Twitter finally updates rules to ban racist hate speech

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Twitter announced that its rules will now ban racist hate speech that “dehumanizes based on race, ethnicity, and national origin” — prompting many to ask how the company has only adopted this rule now.

The company announced the change on 2 December.

“While we encourage people to express themselves freely on Twitter, abuse, harassment and hateful conduct continue to have no place on our service,” a line reads from its latest blog post.  

This comes after a series of changes that the social media platform has made in recent years.

This includes prohibiting hate speech against religious groups in July 2019. Earlier this year, the platform banned language that dehumanises on the basis of age, disability, or disease.

In its blog update on racist hate speech, Twitter provided examples of the types of tweets that will no longer be allowed on the platform.

These include:

  • “All [national origin] are cockroaches who live off of welfare benefits and need to be taken away.”
  • “People who are [race] are leeches and only good for one thing.”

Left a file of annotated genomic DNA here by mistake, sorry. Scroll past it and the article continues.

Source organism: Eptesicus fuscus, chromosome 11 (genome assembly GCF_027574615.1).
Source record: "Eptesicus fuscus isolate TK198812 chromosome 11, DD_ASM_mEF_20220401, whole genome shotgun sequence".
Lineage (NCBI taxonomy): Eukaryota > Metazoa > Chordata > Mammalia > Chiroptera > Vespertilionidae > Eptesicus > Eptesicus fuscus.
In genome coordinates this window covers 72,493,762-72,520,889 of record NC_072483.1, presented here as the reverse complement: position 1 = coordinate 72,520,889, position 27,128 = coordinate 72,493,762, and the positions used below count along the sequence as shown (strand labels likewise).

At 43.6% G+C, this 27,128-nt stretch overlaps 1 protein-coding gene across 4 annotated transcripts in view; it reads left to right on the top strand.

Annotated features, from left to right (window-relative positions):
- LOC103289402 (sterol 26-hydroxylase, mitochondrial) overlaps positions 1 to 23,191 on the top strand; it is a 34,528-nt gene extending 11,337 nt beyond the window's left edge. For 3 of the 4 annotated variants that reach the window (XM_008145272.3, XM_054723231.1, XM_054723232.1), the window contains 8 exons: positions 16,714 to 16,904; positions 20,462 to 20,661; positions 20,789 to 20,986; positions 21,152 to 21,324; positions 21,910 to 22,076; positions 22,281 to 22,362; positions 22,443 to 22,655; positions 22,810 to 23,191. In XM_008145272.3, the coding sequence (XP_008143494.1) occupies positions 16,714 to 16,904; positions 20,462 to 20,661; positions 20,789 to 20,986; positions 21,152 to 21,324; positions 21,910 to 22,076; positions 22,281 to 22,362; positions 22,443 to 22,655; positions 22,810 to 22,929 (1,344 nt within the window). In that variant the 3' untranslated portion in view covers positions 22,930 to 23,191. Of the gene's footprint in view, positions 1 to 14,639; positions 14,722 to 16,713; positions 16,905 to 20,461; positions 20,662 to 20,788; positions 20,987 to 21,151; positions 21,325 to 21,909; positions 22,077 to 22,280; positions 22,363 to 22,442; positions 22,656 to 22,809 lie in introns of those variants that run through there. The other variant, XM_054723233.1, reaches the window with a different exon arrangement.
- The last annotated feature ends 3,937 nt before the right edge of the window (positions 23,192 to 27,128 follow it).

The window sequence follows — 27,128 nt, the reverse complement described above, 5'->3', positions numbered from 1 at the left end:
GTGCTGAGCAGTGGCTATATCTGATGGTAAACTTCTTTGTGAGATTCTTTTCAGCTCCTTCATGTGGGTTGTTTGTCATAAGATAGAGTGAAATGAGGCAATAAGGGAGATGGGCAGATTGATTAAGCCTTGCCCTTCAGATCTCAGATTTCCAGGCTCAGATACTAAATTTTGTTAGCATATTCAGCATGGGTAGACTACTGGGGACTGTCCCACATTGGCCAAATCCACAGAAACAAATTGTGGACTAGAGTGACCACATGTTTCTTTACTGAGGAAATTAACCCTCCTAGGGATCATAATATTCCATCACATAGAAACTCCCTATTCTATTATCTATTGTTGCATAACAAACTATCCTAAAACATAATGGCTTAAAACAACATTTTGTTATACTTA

• “There are too many [national origin/race/ethnicity] maggots in our country and they need to leave!”

Too little, too late?

It’s certainly a welcome and necessary change, but one that comes roughly fourteen years after the social media platform’s inception in 2006. 

Not to mention the fact that the internet is infamous for toxicity and hate speech. 

This sentiment is echoed by some Twitter users, who questioned how racist hate speech was allowed on the platform in the first place.

Twitter on its approach to addressing hateful conduct

Twitter also adds on its blog post that it is taking a research-driven approach with the Twitter Rules.

“In addition to applying our iterative and research-driven approach to the expansion of the Twitter Rules, we’ve reviewed and incorporated public feedback to ensure we consider a wide range of perspectives,” the company said.

According to Twitter, some of the main issues it has received consistent feedback on include inconsistent enforcement of rules and the need for clearer language.

The company says that it is working with trusted partners to address dehumanising speech.

“As part of this update, we convened a global working group of third-party experts to help us think about how we could appropriately address dehumanising speech around the complex categories of race, ethnicity, and national origin,” it said.

However, whether the platform will effectively implement its anti-hate-speech policies remains to be seen.

Feature image: MORAN on Unsplash

Read more: Twitter’s verified programme will return in 2021

Wiehahn Diederichs


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